When I asked her to draw lessons from her journey, she grew uneasy. The best option, Manning knew, lay in the formal appeal. “If you were trying to get them to be more gender neutral, they would make a point of being very gender specific,” Manning said. B., Anthony Raby, was seated at a bench in the embroidery shop, sewing name tapes for Army recruits, when a fellow prisoner dropped a note onto his table. Raby didn’t have to ask who the man was referring to. “I was pacing like a madman, sure they had not gotten to her in time.” Not wanting to aggravate the staff, Raby struggled to keep his composure.
But Manning’s fight with the prison authorities was grinding into its third year, and she was tired. And a request for gender reassignment surgery had been met with silence. B., in her mind, was “creating, often deliberately and knowingly, situations that cause high levels of stress on any given number of people. Good people break down.”In July 2016, one of Manning’s closest friends at the U. A former Army specialist serving three decades for the rape of a young child, Raby had first met Manning in 2013, shortly after her arrival at the U. Around a.m., he was approached by an Army investigator: Manning was alive.
Manning told me that in the days leading up to the suicide attempt, she felt unusually low and alone.
She had been determined to push through to the end of the long weekend, when her psychologist would be back on base. In early September, she embarked on a hunger strike to protest what she called the “constant and overzealous administrative scrutiny by prison and military officials.” She ended the hunger strike when the prison vowed to provide her with gender-reassignment surgery, an unprecedented accommodation.
One had Manning, in the words of President Donald Trump, as an “ungrateful traitor.” The other positioned her as transgender icon and champion of transparency — a “secular martyr,” as Chase Madar, a former attorney and the author of a book on her case, recently put it to me. “Like, I’ve been so busy trying to survive for the past seven years that I haven’t focused on that at all.”In April 2014, the Army denied Manning’s clemency application, choosing to uphold, in full, her 35-year sentence. B., Raby wrote: “The idea that someone could believe they were a gender other than what they were born was akin to believing a chicken was a hat. However, as a Christian, I fully believe in showing everyone love and compassion, so we talked.”Raby admired Manning’s intelligence, her wit, her unapologetic weirdness. Manning visited his cell frequently to talk or vent or cry — taking care not to stay too long and violate the prison policy of one person to a unit. Manning, re: My Final Letter.” He scanned the first page. Raby notified a guard in the embroidery shop and handed over Manning’s letter.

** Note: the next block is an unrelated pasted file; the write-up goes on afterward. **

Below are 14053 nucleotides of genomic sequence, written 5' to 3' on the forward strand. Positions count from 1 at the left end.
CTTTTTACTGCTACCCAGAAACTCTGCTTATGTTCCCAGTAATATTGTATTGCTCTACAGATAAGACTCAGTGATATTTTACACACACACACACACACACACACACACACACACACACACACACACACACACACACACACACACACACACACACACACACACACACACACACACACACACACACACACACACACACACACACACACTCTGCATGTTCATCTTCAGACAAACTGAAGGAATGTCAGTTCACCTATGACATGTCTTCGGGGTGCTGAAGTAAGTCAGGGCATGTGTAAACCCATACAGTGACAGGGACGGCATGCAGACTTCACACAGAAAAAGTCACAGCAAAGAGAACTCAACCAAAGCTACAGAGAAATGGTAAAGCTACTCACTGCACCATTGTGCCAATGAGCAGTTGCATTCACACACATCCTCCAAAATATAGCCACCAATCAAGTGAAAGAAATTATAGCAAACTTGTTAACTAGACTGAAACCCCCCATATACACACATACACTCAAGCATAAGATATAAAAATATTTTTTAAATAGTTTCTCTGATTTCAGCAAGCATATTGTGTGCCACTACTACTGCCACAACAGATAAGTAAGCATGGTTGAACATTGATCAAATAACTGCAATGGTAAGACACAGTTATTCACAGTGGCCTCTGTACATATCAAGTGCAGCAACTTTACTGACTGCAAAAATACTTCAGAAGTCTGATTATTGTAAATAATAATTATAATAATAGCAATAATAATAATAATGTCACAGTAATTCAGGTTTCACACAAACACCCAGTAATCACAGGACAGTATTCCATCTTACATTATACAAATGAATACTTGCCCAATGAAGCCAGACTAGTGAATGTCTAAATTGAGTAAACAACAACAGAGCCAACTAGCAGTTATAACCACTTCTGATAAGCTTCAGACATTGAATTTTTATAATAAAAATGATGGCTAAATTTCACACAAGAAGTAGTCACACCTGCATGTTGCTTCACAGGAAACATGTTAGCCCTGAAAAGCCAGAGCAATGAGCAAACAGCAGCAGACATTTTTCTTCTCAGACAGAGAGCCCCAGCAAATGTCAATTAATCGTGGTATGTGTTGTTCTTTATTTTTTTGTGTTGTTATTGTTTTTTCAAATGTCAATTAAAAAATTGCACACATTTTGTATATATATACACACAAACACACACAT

Isolation “changes you; it makes you angry,” she said.
At Starbucks, she ordered a white-chocolate mocha and retreated to a nearby stool.
Manning has always been small (5 foot 4), but in her last few months at the United States Disciplinary Barracks at Fort Leavenworth, she jogged religiously, outside in the prison yard and around the track of the prison gym, and her body had taken on a lithe sharpness, apparent in the definition of her arms and cheekbones.
For almost a decade after that, barred by prison officials from communicating directly with the public, she remained silent as her story was told in books, an opera, an Off Broadway play and countless magazine articles, almost all of them written before Manning had come out as transgender. B., seemed to understand the toll that incarceration was taking on Manning.
“It wasn’t the whole story,” she told me, “ whole story.”Absent her own voice, a pair of dueling narratives had emerged. “Prison isn’t the best place for anyone who actually has actual emotions besides hate, anger, bitterness, apathy or indifference,” he wrote. Unfolding the note, which was folded and sealed shut with spare adhesive from a stamp book, Raby read the header: “Chelsea E.
Four months later, she was free, trying to adjust to life in a world she helped shape.